Magazine article Work & Family Life

7 Steps to Asking Better, Smarter Questions

Magazine article Work & Family Life

7 Steps to Asking Better, Smarter Questions

Article excerpt

Most of us realize at some point in our work lives how important it is to ask good questions in a timely manner.

Questions provide clarity and direction. They allow us to sift through the day's conversations, catch up with what's going on and cut through the clutter.

Asking the right questions can also lead to resourcefulness - but not because resourceful people know all the answers. Rather, it's because resourceful people are prepared to deal with the unknown and more confident of their ability to find solutions by knowing what questions to ask.

Most problem-solving and reporting techniques share a simple question- and- answer pattern. You start to define the issue by asking who, what, why, whereund when questions. Then you ask follow-up questions to reduce the issue to smaller, more digestible slices.

Positive questioning inspires problem-solving and may also trigger the creative process. The heart of creativity is to question what is - leading to what could be. The best creativity concepts share what ?f questions and attitudes that, together, bring fresh connections and possibilities.

Why people don't ask more questions

Asking good questions can be difficult, of course, and there are some hurdles to honest, open inquiry such as the following:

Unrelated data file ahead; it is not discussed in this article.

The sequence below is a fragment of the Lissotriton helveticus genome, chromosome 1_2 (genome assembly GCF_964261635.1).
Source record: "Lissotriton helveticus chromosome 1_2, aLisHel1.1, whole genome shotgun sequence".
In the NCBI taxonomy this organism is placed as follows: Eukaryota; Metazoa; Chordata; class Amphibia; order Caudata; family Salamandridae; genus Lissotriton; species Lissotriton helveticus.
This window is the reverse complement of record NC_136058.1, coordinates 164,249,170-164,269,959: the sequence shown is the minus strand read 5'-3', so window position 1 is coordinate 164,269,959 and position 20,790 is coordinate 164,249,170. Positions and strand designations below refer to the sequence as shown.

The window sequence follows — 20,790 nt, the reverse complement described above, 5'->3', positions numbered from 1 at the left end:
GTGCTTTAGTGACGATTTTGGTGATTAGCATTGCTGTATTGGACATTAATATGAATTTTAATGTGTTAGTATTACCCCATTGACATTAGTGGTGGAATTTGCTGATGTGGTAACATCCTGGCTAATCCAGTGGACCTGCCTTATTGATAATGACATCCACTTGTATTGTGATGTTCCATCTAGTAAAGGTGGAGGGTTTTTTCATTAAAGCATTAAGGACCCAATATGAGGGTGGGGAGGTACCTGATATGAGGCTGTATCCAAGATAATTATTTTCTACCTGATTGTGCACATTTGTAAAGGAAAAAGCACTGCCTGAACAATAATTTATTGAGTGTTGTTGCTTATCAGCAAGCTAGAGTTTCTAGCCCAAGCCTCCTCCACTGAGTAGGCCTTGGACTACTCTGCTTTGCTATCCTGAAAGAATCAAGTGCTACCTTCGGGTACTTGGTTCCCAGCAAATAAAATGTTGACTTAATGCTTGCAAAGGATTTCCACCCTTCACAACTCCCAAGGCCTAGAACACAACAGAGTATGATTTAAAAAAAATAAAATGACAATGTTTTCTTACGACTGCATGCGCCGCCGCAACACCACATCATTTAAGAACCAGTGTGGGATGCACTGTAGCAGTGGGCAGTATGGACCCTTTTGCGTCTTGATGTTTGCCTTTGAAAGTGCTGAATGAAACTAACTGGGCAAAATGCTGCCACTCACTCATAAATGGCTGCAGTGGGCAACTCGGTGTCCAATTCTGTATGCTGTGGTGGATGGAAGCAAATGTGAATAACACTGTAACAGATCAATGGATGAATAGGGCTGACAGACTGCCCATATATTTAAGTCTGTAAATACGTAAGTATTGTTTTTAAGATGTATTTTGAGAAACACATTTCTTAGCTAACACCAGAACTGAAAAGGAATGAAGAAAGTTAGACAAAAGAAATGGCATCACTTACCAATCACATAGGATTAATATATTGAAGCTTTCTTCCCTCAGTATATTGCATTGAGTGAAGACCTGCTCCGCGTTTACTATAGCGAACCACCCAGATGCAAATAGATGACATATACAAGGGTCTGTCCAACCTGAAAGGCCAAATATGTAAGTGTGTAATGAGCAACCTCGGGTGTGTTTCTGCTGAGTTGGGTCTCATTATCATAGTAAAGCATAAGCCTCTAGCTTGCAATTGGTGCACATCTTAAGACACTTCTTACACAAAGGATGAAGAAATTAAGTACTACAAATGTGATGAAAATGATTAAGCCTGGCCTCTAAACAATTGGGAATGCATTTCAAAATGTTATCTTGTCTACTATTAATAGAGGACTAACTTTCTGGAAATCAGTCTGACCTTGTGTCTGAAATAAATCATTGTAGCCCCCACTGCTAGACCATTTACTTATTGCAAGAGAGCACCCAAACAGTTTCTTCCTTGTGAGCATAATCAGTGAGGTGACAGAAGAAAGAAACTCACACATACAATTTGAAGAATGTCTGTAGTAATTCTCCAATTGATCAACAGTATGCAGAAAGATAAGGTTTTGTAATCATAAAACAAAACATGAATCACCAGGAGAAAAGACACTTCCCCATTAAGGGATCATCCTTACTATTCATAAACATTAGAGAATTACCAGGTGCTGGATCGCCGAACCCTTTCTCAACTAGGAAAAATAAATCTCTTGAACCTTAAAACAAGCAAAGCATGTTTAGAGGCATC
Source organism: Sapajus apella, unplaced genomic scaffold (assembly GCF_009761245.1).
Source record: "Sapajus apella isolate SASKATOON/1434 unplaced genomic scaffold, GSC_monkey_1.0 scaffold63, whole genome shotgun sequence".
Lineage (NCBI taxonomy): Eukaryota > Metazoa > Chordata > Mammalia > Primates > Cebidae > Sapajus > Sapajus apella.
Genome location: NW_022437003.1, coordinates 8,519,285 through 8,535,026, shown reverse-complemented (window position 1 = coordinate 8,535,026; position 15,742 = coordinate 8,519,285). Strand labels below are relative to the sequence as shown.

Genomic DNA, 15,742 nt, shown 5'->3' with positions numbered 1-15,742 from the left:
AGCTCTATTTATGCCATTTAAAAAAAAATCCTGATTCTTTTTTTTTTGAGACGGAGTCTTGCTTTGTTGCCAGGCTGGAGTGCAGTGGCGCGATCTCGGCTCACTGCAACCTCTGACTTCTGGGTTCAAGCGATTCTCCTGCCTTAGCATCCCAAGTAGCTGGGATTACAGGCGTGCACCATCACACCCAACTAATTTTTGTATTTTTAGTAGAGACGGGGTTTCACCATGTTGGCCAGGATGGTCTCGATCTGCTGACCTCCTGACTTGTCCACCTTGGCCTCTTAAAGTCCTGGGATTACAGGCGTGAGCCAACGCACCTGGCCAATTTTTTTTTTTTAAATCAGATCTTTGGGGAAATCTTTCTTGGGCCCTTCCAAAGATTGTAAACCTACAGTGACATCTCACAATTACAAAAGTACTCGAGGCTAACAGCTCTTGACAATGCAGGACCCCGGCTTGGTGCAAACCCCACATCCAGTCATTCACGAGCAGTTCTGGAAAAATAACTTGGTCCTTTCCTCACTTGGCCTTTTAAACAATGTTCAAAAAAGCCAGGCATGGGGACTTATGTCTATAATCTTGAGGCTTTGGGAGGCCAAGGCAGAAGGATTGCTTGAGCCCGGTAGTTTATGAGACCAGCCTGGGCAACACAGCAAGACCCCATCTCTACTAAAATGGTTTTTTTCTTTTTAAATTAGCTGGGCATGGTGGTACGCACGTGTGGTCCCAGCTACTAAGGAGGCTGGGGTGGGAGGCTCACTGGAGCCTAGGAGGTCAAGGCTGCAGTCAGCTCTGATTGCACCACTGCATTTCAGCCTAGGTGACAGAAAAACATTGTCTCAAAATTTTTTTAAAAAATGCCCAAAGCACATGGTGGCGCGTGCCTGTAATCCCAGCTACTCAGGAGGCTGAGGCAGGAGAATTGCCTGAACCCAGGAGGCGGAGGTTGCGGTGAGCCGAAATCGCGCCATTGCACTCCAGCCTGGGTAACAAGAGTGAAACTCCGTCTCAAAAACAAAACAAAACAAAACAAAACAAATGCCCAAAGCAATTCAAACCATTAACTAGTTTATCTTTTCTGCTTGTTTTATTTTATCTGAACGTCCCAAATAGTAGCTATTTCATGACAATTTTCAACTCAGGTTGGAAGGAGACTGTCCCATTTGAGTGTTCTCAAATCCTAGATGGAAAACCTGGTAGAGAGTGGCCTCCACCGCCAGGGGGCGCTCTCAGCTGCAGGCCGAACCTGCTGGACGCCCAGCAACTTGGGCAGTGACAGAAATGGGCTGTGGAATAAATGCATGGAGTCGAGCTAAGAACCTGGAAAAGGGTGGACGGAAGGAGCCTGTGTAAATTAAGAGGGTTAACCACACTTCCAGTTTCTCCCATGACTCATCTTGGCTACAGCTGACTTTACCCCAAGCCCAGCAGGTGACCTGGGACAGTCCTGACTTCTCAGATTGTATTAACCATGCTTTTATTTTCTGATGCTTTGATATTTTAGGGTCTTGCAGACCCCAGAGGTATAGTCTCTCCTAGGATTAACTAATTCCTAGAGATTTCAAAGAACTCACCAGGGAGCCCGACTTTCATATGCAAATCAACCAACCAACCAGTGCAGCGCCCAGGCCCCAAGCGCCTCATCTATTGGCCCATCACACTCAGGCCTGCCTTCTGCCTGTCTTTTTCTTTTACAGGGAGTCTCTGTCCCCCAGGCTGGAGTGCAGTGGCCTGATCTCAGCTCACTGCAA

* Fear of getting into trouble. Some questions are asked in order to fix responsibility or assign blame. A tone or gesture can turn a friendly question into a threat. Even asking someone "Why did you do that?" can imply something's wrong.

* Fear of losing face. Some people feel that the less they ask, the more they will appear to know. "What if I ask a question that everyone assumes I know the answer to already?" They may also be concerned that a manager will reject their query or dismiss it as unimportant.

* Fear of reprisal. The giving and withholding of answers (as well as favors) is a time-honored way to control the levers of organizational power. How far you can go in questioning those above you in the hierarchy depends largely on your present and perceived value to the organization.

* Fear of being isolated. We may not want to admit it, but we're all susceptible to "group think" at times - even unconsciously. This can result in a subtle, underlying fear of being "cast out" if we diverge too much from the group's overall direction - if our questions seem to put us too far out on a limb. …

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